BANGKOK (AP) — Asia-Pacific stocks took a beating early Monday after jobs data out of the U.S. last week revived fears of a recession in the world's largest economy.
Japan's Nikkei was 1.8 percent down in early trading at 8,793.30. Australia's S&P ASX 200 fell 2.1 percent to 4,154.10. New Zealand's NZX 50 was 0.8 percent lower at 3,278.37.
Companies that count on brisk economic growth to fuel their revenues were hit hard. Japan's Hitachi Construction Machinery lost 4 percent. Energy Resources of Australia Ltd. tumbled 4.2 percent.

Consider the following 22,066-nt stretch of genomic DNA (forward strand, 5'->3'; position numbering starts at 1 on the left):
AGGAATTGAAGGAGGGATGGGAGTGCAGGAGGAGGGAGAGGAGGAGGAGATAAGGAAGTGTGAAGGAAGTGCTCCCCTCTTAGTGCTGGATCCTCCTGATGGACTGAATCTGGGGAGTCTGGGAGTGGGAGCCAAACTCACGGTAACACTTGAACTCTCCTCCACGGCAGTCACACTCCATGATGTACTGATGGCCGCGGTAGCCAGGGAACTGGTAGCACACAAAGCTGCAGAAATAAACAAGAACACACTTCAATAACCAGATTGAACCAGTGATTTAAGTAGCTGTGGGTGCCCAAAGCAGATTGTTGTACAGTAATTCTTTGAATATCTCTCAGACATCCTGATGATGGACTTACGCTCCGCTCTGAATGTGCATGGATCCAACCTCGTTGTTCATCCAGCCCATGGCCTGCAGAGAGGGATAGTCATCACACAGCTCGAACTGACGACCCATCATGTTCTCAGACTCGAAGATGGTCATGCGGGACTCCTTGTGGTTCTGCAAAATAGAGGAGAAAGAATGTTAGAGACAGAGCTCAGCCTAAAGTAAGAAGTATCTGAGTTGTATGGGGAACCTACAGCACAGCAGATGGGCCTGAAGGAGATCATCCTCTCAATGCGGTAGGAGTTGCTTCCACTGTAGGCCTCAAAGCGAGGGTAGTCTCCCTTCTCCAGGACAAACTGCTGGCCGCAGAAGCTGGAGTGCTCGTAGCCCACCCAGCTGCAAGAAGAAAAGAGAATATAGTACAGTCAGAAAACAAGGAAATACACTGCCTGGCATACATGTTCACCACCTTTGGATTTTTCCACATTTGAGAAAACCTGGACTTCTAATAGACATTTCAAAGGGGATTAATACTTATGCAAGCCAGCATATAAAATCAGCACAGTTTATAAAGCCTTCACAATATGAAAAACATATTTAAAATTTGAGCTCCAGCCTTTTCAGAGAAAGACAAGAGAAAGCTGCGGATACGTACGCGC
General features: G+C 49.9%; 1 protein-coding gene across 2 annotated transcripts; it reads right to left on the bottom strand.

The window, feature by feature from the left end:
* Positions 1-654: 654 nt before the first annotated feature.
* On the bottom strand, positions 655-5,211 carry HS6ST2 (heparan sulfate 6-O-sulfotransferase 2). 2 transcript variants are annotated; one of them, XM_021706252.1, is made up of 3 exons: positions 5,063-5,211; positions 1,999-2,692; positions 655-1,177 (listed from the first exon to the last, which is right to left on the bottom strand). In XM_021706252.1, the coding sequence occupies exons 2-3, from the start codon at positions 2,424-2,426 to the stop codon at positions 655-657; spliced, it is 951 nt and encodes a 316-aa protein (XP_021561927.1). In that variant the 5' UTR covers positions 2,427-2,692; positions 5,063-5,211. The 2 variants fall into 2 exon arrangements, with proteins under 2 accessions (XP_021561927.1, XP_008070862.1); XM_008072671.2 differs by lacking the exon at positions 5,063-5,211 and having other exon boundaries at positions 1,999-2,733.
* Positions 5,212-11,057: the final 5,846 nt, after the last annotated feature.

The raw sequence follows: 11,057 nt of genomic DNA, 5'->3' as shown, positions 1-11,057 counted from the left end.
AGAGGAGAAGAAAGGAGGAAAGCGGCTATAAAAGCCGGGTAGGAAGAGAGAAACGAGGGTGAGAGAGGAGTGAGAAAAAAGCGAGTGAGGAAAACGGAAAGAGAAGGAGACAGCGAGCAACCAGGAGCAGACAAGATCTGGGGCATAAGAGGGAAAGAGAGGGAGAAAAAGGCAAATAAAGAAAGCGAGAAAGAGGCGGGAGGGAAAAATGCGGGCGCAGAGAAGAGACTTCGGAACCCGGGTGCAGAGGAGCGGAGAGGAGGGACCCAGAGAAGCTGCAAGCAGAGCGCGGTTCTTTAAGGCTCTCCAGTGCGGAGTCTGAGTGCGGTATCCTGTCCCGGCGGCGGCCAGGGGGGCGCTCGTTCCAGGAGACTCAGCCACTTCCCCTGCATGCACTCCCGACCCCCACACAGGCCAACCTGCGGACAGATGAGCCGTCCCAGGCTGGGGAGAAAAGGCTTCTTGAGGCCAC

The Dow Jones industrial average closed 2.2 percent lower Friday, wiping out its gain for the week, on the heels of a dismal jobs report.
The Labor Department reported that no jobs were added in the U.S. in August. It was the worst employment report in 11 months and renewed fears that another recession could be on the way.
The lack of hiring in the U.S. last month surprised investors. Economists were expecting 93,000 jobs to be added. Previously reported hiring figures for June and July were revised lower. The average work week declined and hourly earnings fell. The unemployment rate held steady at 9.1 percent. The rate has been above 9 percent in all but two months since May 2009.
The Dow Jones industrial average lost 253.31 points to close at 11,240.26. It was the biggest fall in two weeks. The Standard & Poor's 500 index fell 2.5 percent to 1,173.97. The Nasdaq composite fell 2.6 percent to 2,480.33.